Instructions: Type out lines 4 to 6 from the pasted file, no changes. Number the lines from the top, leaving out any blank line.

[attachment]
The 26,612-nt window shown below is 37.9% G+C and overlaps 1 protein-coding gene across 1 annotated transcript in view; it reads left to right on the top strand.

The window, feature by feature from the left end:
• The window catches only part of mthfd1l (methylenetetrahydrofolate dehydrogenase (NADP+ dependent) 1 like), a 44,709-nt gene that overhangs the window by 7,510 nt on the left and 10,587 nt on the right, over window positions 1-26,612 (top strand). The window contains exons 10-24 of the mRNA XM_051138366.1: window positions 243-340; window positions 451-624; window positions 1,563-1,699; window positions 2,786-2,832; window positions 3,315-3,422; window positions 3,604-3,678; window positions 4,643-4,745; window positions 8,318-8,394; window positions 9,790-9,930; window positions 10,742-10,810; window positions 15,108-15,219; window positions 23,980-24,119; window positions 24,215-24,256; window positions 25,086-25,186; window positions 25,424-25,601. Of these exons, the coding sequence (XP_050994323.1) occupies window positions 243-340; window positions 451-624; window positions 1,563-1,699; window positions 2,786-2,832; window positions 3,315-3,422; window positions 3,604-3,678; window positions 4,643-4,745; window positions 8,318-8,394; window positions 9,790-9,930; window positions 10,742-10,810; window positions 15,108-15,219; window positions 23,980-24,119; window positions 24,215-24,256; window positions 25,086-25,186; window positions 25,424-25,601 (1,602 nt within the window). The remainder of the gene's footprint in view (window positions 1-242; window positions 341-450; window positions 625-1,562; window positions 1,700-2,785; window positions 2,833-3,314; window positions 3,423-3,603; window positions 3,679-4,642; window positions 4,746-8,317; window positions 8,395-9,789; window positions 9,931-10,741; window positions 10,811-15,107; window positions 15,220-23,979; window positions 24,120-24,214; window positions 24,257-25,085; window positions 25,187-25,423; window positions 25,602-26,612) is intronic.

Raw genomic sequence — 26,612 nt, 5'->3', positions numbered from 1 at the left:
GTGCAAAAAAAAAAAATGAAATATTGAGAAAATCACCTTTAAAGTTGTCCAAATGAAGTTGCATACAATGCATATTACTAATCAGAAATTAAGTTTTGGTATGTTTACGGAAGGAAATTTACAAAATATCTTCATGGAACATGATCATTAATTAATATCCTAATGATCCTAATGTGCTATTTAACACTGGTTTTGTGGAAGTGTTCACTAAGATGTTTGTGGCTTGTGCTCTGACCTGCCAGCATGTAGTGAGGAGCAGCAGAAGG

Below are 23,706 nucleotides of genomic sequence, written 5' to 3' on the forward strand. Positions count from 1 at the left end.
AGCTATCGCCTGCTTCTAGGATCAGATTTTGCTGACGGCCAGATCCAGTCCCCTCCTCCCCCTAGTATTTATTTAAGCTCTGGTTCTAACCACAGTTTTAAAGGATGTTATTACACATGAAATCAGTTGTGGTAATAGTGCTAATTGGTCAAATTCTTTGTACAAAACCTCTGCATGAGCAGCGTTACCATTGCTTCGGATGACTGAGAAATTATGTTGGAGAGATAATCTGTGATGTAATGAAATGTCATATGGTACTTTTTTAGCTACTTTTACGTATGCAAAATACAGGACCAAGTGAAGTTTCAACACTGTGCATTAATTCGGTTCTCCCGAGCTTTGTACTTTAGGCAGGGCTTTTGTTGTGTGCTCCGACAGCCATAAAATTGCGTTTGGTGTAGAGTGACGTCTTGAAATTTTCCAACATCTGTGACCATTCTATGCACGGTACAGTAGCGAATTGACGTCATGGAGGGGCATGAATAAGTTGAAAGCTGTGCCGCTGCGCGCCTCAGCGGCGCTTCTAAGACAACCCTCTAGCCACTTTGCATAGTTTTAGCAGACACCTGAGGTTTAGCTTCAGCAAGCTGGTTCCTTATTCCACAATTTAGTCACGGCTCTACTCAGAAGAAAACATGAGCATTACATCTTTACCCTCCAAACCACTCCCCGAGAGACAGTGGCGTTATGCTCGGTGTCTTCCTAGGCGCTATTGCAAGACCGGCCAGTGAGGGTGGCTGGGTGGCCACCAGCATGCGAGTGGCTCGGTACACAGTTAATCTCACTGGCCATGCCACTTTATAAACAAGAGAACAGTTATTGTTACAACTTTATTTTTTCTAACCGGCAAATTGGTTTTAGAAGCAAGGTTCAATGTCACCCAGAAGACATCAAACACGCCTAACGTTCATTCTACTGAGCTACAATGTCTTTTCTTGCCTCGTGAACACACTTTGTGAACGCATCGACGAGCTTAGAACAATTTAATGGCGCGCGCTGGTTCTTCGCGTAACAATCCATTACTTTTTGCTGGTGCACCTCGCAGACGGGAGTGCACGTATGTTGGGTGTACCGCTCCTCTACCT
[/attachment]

Raw genomic sequence — 26,612 nt, 5'->3', positions numbered from 1 at the left:
GTGCAAAAAAAAAAAATGAAATATTGAGAAAATCACCTTTAAAGTTGTCCAAATGAAGTTGCATACAATGCATATTACTAATCAGAAATTAAGTTTTGGTATGTTTACGGAAGGAAATTTACAAAATATCTTCATGGAACATGATCATTAATTAATATCCTAATGATCCTAATGTGCTATTTAACACTGGTTTTGTGGAAGTGTTCACTAAGATGTTTGTGGCTTGTGCTCTGACCTGCCAGCATGTAGTGAGGAGCAGCAGAAGG

Below are 23,706 nucleotides of genomic sequence, written 5' to 3' on the forward strand. Positions count from 1 at the left end.